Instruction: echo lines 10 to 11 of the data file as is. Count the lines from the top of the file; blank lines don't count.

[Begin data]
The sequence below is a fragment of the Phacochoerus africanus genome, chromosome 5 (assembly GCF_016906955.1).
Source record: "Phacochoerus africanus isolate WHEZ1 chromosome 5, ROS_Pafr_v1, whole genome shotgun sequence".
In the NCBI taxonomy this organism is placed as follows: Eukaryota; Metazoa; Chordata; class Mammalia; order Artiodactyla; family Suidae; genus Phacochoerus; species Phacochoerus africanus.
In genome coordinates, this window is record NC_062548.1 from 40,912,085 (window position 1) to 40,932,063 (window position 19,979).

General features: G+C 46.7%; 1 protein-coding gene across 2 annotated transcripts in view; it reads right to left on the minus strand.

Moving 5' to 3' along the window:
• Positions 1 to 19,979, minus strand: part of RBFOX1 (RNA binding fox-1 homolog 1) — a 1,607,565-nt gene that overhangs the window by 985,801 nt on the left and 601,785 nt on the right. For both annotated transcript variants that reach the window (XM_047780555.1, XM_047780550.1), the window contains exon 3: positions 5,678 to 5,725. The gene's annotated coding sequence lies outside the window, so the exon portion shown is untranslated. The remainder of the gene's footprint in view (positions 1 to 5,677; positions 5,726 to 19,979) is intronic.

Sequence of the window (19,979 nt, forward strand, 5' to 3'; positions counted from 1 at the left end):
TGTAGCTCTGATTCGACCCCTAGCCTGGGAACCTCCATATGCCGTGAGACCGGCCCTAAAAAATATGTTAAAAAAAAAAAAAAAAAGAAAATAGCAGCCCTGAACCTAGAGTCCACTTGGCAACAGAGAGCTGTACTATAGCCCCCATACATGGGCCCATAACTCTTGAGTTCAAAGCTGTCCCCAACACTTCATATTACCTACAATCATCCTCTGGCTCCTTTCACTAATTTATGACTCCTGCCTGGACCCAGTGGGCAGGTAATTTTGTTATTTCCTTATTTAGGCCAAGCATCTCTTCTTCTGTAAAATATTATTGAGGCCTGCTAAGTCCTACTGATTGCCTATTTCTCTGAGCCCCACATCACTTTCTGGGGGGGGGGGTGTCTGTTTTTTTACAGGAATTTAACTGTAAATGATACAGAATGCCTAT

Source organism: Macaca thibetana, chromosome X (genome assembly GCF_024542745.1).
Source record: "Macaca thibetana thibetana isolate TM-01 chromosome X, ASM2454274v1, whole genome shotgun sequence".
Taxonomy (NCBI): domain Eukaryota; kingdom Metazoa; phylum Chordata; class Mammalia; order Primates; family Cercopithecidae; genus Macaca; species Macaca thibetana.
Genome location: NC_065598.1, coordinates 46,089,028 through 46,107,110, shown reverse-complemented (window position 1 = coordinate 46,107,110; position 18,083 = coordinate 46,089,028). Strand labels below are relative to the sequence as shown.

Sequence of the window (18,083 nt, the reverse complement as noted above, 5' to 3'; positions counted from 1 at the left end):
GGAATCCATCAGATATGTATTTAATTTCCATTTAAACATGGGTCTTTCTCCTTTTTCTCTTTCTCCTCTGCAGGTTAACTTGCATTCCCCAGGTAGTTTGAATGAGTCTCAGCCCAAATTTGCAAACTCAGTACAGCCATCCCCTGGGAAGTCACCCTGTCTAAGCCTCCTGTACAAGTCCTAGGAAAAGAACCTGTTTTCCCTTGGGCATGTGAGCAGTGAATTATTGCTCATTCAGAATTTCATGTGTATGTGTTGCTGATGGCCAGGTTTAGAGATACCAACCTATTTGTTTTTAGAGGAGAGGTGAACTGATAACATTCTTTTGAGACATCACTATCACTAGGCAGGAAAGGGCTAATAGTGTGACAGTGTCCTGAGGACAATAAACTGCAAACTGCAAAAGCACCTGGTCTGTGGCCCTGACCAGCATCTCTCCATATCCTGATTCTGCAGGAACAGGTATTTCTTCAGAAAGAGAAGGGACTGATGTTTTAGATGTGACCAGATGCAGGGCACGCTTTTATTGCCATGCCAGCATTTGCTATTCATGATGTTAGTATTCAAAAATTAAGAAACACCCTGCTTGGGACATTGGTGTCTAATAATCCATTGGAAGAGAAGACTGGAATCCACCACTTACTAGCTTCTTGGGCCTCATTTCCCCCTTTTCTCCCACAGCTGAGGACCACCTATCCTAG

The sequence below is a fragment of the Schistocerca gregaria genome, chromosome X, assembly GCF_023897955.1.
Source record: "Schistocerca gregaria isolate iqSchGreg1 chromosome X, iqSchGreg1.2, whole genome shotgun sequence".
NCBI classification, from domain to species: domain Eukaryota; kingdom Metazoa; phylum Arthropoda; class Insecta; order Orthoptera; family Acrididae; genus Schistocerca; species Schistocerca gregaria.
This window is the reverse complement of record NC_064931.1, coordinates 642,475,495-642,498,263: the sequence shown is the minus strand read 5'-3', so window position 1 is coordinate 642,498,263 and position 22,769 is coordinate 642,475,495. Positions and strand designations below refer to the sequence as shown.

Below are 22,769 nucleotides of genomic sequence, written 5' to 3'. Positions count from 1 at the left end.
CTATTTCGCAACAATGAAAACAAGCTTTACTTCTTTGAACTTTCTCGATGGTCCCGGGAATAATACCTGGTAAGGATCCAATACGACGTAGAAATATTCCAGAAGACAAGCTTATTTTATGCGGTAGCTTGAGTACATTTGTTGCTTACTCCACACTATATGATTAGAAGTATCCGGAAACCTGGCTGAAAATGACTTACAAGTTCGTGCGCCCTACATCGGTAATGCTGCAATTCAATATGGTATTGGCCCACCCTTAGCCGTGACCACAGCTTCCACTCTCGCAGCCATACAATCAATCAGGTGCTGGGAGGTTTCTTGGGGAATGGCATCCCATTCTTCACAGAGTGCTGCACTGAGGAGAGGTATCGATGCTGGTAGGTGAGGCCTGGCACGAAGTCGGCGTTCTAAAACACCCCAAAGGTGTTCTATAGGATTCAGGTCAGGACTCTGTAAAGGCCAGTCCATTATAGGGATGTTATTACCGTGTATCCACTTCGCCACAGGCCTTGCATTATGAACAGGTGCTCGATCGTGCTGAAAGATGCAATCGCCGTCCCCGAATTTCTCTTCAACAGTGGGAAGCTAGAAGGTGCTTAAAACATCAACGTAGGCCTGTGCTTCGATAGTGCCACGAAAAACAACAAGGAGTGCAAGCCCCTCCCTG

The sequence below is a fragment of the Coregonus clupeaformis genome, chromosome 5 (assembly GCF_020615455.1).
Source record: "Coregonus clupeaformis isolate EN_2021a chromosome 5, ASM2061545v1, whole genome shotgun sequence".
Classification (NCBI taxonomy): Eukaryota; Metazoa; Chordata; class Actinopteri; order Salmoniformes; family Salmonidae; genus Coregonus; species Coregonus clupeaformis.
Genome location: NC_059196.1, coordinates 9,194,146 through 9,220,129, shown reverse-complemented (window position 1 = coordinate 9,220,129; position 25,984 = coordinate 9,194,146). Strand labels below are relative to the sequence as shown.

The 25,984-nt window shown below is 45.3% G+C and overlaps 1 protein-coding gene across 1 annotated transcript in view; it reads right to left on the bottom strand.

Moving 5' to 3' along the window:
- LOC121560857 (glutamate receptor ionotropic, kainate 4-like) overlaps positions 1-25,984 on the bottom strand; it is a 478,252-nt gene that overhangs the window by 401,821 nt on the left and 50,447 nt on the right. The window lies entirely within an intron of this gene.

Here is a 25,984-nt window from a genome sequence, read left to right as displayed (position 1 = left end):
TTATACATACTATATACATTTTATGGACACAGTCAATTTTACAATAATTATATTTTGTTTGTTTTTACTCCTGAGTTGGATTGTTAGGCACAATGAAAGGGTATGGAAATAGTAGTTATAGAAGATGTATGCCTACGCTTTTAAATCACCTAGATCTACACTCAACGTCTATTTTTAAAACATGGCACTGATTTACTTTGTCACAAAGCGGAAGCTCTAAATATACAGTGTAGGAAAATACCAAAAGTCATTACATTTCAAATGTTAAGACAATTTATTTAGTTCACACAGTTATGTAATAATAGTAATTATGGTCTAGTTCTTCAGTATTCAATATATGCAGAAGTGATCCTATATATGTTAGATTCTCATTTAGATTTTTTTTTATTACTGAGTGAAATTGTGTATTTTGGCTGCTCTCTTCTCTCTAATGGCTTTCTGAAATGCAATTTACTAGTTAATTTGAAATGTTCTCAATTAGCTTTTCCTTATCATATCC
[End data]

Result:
Source organism: Macaca thibetana, chromosome X (genome assembly GCF_024542745.1).
Source record: "Macaca thibetana thibetana isolate TM-01 chromosome X, ASM2454274v1, whole genome shotgun sequence".